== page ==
Oil prices are continuously fluctuating resulting in various effects in the U.S and world at large. This may be due to the fact that oil is a very critical commodity with regard to the operations of any country hence; a slight change in the macro or micro environments of the oil producing countries alters the oil prices.
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There are various direct and indirect factors that affect oil prices. Oil prices have substantial effect on the economy of the U. S. as well as that of the entire world. This paper seeks to talk about the causes and effects of oil prices on the U.S and the world economy.
Various geo-political factors and natural calamities like the North Korean missile tests, hurricane Katrina and the conflict between Israel and Lebanon in 2006 are deemed to have an indirect link to the global oil market, but have great short-term effects on oil prices (Tuttle & Ola, 2010).
However, the onset of global recession in 2008 seemed to indicate that the aforementioned factors have insignificant effects on oil prices because the recession was associated with a fall in oil price from $147 to $32. Fall in oil prices has a positive effect on the economy of the U. S. as well as that of the entire world since business activities are not limited (Tuttle & Ola, 2010).
Supply disruption is also conceived to be an attributing factor to oil prices with the incidence of 1973 as evidence. The oil supply growth has been slow despite the fact that oil production has surpassed new discoveries. Similarly, the demand is too high to be met by the slow supply for oil hence, acting as an attributing factor for oil prices as well. High demand and low supply leads to an increase in oil price. The United States is the leading consumer of oil and high oil prices usually have a very great impact on the country’s economy (Roubini & Setser, 2004).
The impact of oil prices varies depending on the fluctuation of the continuously changing oil prices. When fluctuation in oil price is increased, then the effect on the U. S. and global economy is negatively affected. The U. S., as well as the global economy improves with every decline in oil price. The effects of oil price shocks are great and have been the reason for every U.S. and global recession experienced in the past.
Oil price shocks tend to suppress the economic growth of the U.S and related oil importing countries. An adamant escalation in oil price by 10% leads to a reduction in the US and global economic growth rates by 0.3-0.4% in one year. High oil prices lead to reduced consumer spending hence a reduction on economic growth. An increase in oil prices results in increased production costs and a reduction in profits for industries that highly rely on oil in the United States (Roubini & Setser, 2004).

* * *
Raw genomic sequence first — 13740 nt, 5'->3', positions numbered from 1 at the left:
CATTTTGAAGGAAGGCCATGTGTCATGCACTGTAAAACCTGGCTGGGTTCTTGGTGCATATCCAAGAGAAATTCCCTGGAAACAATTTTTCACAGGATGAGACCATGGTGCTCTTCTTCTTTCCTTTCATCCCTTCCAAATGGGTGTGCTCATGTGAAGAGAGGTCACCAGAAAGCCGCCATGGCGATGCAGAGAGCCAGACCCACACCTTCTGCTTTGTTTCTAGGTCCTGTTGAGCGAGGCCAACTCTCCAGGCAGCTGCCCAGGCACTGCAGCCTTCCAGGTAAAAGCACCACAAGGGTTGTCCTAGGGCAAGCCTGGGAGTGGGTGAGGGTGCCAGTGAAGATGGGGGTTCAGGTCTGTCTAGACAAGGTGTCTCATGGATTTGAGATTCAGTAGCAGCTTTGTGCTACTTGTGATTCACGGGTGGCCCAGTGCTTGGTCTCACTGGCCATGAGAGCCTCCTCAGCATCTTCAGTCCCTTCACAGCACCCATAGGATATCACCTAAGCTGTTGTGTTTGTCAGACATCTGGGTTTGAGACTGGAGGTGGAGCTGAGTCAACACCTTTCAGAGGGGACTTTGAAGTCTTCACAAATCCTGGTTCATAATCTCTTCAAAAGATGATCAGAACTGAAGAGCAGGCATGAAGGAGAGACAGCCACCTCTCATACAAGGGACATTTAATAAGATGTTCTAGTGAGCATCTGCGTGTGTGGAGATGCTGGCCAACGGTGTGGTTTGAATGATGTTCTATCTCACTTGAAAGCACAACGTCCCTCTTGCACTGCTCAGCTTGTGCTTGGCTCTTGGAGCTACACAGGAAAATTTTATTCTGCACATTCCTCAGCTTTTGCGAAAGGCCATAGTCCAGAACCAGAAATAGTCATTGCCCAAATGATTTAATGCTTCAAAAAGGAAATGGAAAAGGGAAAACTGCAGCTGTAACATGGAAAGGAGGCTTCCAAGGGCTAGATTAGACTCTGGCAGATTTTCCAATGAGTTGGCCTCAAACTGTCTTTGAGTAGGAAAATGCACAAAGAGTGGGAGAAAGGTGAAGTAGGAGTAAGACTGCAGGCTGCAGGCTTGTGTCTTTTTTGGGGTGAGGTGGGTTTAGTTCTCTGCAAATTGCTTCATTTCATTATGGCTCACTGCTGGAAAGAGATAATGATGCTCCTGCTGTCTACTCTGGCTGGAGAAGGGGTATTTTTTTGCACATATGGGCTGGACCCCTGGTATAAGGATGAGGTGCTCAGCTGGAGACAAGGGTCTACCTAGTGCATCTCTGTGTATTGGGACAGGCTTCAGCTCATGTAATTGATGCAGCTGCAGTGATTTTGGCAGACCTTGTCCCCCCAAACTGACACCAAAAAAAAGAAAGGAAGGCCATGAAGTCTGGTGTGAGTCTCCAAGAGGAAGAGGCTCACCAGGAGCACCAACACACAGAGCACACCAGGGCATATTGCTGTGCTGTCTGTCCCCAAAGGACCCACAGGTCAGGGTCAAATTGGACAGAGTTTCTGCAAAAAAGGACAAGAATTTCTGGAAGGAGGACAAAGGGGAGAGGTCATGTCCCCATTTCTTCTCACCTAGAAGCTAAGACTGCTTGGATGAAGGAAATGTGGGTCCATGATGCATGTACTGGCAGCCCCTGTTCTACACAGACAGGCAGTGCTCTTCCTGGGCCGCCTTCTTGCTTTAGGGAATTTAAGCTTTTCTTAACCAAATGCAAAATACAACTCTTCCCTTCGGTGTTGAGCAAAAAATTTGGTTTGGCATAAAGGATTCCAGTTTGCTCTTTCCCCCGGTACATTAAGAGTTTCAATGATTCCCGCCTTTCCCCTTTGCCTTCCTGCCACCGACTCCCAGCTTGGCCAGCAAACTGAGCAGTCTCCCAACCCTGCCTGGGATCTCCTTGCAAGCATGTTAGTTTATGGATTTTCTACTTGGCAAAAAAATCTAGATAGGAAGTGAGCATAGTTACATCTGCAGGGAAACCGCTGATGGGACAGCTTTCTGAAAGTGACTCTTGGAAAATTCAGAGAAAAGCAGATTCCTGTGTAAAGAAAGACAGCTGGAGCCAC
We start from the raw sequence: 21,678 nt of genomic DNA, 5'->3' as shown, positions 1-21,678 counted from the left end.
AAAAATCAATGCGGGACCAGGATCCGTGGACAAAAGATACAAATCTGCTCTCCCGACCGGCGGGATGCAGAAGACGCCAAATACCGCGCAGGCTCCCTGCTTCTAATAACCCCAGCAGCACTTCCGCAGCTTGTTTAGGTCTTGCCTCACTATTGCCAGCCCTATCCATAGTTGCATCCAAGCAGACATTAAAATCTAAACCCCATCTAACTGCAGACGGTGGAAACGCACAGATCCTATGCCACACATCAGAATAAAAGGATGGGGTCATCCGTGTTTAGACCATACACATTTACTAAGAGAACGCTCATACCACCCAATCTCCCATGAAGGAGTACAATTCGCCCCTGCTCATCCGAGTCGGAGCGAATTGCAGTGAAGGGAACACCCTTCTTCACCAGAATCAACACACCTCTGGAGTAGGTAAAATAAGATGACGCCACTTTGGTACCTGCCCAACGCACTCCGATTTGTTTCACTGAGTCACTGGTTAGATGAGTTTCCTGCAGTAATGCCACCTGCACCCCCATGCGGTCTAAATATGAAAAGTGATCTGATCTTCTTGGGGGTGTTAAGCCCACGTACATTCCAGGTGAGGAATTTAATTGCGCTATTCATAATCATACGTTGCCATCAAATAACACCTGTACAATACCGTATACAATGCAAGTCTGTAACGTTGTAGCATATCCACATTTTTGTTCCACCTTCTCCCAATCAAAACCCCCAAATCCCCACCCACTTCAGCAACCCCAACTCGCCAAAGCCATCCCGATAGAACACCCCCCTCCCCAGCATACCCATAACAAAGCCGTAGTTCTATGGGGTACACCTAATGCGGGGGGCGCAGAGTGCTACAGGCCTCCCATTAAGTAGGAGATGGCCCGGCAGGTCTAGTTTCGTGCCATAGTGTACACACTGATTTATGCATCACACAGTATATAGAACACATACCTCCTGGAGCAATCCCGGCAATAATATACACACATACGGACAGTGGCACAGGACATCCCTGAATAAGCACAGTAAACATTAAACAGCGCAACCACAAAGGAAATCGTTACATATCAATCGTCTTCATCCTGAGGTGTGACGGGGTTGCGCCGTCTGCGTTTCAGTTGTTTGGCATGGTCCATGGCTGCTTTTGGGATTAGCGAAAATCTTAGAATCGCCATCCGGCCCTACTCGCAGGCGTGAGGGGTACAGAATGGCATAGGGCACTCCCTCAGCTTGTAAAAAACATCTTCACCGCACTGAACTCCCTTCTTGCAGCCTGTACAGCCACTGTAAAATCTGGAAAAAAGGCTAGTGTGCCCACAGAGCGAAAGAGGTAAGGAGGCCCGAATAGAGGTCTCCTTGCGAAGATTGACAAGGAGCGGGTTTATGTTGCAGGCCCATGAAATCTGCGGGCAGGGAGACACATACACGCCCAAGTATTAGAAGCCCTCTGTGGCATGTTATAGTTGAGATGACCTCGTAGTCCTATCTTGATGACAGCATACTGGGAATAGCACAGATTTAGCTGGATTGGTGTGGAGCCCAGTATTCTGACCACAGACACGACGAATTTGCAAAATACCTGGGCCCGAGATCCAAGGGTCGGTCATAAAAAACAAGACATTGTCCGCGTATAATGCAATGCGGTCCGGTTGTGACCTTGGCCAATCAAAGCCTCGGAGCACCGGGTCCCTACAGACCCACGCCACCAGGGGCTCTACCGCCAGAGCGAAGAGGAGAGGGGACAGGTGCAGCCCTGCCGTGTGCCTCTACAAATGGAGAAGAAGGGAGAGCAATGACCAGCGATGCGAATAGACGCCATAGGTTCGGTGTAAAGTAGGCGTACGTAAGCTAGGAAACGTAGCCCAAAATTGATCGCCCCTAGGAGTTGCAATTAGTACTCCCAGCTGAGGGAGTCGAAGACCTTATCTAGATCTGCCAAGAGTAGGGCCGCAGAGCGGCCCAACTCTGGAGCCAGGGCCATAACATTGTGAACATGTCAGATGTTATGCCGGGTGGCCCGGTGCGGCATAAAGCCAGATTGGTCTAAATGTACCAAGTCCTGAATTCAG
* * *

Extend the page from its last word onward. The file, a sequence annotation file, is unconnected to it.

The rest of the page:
The international Energy Agency (IEA) supports the highly held conventional wisdom that oil price increase leads to lowered GDP and increased inflation and high rates of unemployment causing a general dwindle in OECD’s economies. Facts show that barrel increase by 10 $ results in a reduction of OECD’s GDP by 0.4%, which is below baseline, as was the case in 2004 and 2005 respectively. In addition, the inflation rate is raised by 0.5 and 0.6% respectively, above the standard or acceptable rates (McKibbin & Stoeckel, 2004).
It is without doubt that oil prices have a great impact on the U.S and global economy. Oil prices are continuously changing due to various factors as mentioned above.
An increase in oil prices is however associated with lowered economic growth, high rates of inflation and unemployment while acceptable/reduced oil prices ensure economic growth, increased business activities as well as increased consumer spending. Regulation of oil prices is very important because it is apparent that high oil prices negatively affect the U.S and global economy.
McKibbin, W., & Stoeckel, A. (2004). Oil Price Scenarios and the Global Economy. Economic Scenarios. Web.
Roubini, N., & Setser, B. (2004). The Effects of the Recent Oil Price Shock on the U. S. and Global Economy. Web.
Tuttle, R., & Ola, G. (2010). Oil Ministers See Demand, Prices Rising Undeterred by Greek Debt Crisis. Bloomberg. Web.